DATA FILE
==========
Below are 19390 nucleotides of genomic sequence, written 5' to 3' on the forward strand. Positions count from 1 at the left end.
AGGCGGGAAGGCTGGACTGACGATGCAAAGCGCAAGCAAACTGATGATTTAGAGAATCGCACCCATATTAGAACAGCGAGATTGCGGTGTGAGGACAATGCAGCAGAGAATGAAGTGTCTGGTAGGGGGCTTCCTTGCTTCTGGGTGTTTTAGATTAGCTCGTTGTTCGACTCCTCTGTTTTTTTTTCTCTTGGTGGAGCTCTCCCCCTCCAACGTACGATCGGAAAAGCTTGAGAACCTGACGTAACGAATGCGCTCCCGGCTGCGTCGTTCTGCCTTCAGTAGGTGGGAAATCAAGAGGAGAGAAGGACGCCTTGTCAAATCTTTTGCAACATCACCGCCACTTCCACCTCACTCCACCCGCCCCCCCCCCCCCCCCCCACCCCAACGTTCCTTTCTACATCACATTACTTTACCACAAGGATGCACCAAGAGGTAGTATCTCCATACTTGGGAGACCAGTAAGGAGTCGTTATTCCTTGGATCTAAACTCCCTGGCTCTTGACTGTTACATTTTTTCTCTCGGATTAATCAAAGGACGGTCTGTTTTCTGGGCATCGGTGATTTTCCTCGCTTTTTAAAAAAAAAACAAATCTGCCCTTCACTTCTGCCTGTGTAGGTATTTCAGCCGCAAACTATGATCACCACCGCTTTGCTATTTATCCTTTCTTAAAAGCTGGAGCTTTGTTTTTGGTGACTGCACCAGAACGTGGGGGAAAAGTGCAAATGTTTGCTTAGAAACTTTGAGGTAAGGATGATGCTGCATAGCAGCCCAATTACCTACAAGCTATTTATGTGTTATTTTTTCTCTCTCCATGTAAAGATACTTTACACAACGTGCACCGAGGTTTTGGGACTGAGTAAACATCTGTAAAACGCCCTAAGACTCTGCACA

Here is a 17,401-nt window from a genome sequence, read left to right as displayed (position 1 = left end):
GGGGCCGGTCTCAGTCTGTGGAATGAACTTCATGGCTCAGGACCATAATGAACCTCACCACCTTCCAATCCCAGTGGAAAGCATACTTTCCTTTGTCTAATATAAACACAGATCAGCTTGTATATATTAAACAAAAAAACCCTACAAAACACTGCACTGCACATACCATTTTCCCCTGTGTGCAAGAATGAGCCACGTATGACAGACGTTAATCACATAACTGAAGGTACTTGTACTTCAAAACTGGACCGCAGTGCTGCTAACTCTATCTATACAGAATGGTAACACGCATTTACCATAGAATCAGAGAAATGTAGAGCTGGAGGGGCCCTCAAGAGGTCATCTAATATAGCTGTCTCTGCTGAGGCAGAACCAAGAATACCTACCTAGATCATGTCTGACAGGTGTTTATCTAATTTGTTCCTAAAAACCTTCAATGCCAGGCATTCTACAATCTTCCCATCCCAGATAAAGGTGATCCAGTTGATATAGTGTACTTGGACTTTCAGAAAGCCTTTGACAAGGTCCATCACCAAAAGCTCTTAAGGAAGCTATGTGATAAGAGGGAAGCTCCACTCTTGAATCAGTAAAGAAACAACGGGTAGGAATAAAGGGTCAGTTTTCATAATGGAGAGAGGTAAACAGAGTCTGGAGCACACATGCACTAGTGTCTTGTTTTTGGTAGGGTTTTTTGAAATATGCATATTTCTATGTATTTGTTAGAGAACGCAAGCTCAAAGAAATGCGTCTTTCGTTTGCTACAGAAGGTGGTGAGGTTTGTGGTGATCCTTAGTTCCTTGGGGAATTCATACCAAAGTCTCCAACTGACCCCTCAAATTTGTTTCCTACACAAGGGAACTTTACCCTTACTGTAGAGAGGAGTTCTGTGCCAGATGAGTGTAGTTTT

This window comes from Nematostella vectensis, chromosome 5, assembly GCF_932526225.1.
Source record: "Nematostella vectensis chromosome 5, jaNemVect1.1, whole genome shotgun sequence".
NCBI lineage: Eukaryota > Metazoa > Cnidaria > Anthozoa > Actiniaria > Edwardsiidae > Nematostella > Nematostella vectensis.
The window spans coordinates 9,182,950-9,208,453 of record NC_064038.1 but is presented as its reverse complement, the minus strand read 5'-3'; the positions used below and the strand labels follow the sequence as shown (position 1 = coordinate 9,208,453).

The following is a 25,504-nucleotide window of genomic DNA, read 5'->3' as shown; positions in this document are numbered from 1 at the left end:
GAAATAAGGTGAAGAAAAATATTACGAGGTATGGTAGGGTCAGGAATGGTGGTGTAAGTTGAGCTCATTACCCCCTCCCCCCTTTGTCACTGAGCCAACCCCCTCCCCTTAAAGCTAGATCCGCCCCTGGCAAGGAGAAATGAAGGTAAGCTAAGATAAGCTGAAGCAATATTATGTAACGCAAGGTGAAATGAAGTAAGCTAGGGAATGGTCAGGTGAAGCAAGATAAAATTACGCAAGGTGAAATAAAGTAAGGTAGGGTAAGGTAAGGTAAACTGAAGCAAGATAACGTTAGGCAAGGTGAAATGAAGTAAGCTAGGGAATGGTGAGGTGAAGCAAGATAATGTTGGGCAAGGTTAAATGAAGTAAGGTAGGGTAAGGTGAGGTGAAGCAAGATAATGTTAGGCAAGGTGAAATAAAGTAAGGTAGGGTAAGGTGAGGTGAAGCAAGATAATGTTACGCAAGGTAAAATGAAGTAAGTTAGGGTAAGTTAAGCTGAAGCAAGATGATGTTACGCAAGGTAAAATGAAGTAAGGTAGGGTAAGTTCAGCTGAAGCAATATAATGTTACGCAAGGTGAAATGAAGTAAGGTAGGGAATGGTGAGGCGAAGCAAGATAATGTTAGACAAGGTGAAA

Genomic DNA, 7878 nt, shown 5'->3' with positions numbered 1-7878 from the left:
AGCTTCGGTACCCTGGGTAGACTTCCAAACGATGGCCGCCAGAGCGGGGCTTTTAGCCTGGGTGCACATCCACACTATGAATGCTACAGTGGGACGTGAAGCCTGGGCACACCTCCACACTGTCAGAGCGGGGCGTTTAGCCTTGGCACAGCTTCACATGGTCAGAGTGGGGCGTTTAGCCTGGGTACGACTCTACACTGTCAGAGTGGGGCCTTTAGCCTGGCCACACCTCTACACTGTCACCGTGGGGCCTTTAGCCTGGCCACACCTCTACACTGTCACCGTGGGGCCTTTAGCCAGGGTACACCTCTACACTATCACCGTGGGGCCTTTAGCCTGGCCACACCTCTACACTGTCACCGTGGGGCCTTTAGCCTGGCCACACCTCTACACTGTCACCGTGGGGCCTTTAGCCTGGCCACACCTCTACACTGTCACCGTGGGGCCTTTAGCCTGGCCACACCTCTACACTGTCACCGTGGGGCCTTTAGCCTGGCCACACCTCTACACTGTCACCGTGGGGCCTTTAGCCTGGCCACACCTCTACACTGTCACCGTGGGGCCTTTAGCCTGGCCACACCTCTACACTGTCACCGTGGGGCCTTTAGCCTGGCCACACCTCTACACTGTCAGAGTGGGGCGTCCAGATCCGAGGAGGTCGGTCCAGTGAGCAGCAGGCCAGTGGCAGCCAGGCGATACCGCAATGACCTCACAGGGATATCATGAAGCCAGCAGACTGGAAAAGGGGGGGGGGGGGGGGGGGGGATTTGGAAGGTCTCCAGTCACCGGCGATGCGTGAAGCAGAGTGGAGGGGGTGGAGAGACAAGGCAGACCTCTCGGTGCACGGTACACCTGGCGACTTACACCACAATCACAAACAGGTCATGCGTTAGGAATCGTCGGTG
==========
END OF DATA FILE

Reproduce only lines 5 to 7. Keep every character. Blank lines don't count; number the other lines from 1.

This window comes from Nematostella vectensis, chromosome 5, assembly GCF_932526225.1.
Source record: "Nematostella vectensis chromosome 5, jaNemVect1.1, whole genome shotgun sequence".
NCBI lineage: Eukaryota > Metazoa > Cnidaria > Anthozoa > Actiniaria > Edwardsiidae > Nematostella > Nematostella vectensis.